Nature Notes - The Mallorca Pages

Asteriflorae - Apocynales to Plantaginales

Solanum nigrum
LH black fr c 6.5 mm wide
  Solanum luteum s.l.

Solanum species were frequent by roadsides, and many could not be identified but were probably S nigrum which seems to be very variable.  The one on the left is definitely S nigrum, or Black Nightshade, and the one on the right is Solanum luteum (in the sense of including S villosum and S alatum) or Hairy Nightshade; its fruits finally turn red rather than black.

Echium parviflorum
  Borago officinalis
Flower c 3 cm across at widest
  Borago officinalis

Two members of the Borage family next.  Small-flowered Bugloss, Echium parviflorum, was quite frequent at the foot of walls and similar places.  Borage itself I found once.  The flowers are nodding so you typically only see the back view as in the middle picture; the end picture shows a hand-held front view.

Lamium amplexicaule   Stachys ocymastrum
Central flower c 22 mm vertically

Surprisingly, I only found two labiates, a family which is particulary associated with the Mediterranean and which had seemed well represented on a previous visit to the Spanish mainland.  Both were annual weeds of bare ground.  The first is Henbit, Lamium amplexicaule, which also occurs in the UK, though not Skye, and the second is Stachys ocymastrum, a kind of Woundwort.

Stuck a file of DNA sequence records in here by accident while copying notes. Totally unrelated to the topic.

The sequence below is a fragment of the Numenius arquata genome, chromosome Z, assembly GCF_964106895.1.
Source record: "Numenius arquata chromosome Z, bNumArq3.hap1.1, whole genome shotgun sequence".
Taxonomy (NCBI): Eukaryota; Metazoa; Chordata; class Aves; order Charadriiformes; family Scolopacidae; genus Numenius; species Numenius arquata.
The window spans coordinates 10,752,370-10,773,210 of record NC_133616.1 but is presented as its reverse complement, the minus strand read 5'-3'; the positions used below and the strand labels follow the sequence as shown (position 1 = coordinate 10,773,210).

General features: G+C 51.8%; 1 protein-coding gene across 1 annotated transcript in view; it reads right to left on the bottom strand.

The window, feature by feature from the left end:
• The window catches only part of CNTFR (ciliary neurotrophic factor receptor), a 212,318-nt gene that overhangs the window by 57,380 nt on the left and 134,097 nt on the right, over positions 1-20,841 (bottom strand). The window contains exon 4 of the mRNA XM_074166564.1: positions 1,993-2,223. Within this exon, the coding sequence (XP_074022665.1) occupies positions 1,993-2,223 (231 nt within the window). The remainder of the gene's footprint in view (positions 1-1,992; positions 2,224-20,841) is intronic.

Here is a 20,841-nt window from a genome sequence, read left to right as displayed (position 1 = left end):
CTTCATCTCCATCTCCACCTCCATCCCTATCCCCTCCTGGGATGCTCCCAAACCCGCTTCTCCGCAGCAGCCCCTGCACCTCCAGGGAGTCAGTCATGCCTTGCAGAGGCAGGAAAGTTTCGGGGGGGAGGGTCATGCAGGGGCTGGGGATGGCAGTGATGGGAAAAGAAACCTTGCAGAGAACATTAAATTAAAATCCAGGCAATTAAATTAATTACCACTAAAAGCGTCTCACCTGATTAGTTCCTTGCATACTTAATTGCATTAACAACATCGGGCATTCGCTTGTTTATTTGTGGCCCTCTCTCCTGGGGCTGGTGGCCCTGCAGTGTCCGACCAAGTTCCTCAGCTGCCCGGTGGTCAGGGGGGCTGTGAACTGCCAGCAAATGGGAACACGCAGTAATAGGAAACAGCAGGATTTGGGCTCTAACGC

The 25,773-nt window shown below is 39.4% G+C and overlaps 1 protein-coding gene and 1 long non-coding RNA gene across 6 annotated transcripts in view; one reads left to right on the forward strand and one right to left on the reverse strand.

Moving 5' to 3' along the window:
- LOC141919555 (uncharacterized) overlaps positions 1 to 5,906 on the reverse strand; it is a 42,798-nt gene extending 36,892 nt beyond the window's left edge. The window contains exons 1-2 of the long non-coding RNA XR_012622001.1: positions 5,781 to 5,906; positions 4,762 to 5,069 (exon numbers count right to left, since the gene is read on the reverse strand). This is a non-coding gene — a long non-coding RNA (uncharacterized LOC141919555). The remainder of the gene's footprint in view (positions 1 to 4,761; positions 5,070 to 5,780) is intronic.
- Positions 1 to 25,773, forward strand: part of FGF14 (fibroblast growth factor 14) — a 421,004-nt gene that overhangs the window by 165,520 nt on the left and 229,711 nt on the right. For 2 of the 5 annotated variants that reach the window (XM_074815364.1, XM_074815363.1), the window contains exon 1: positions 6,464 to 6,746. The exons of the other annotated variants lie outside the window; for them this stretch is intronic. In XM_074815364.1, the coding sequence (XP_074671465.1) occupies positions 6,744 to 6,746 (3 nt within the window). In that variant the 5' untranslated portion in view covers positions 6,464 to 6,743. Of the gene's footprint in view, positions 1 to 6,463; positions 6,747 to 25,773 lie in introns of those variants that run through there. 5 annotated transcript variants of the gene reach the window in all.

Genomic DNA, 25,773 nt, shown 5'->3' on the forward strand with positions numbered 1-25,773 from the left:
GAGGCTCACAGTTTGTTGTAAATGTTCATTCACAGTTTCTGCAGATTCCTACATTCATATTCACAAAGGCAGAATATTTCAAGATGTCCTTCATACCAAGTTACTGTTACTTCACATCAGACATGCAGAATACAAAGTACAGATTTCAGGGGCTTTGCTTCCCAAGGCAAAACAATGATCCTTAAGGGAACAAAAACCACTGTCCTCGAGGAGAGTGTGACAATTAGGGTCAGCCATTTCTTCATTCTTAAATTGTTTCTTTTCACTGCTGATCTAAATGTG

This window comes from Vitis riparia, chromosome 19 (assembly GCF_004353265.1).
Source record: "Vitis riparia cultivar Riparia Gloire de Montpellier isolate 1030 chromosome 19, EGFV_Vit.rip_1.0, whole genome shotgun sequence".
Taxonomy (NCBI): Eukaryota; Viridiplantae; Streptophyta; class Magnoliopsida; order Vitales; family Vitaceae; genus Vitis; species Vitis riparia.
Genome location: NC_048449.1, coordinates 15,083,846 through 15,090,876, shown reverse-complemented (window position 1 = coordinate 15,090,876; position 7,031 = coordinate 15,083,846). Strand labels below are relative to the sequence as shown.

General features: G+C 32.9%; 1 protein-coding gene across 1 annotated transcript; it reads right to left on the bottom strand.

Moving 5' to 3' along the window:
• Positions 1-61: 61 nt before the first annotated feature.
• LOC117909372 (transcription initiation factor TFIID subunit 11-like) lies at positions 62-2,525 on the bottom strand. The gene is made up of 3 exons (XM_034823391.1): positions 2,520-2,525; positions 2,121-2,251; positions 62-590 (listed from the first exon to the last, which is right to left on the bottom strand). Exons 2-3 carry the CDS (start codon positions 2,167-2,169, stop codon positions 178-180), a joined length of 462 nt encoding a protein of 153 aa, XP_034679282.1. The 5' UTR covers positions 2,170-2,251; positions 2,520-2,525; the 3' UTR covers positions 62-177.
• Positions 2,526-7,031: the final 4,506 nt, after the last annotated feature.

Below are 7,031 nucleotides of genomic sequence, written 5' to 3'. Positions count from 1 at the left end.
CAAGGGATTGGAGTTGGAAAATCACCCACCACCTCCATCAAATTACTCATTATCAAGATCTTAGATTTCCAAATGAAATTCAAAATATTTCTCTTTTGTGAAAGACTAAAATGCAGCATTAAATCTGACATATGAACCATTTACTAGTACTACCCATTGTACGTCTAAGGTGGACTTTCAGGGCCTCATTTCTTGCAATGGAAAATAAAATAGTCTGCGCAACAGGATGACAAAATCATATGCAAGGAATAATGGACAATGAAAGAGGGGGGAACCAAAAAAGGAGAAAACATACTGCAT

Plantago coronopus   Plantago lagopus
Flowerhead c 7.5 mm wide ex stamens

Plantains outnumbered Labiates, then, as I found at least 3 species.  Buckshorn Plantain, Plantago coronopus, was common on the shore as it is in Britain, and I only took this shot as insurance in case it was something else.  It shows the reddish sand typical of the shore in that area.  Plantago lagopus, right, is similar to the familiar Ribwort Plantain, P lanceolata, but has the inflorescence densely covered with long hairs.  It was found in grassland, and plants that appeared to be P lanceolata also occurred in similar habitat.

Plantago afra
Top flowerhead c 7 mm wide ex stamens
  Vinca difformis

Glandular Plantain or Plantago afra was occasional in cultivated ground or bare patches by roads.  Unlike the Plantains we know and love in this country, it has multiple heads and a leafy stem.  Finally, Intermediate Periwinkle or Vinca difformis was a common and vigorous shrub of walls and roadside banks.  The petals are cut more obliquely than in the Lesser Periwinkle which is commonly naturalised in Britain.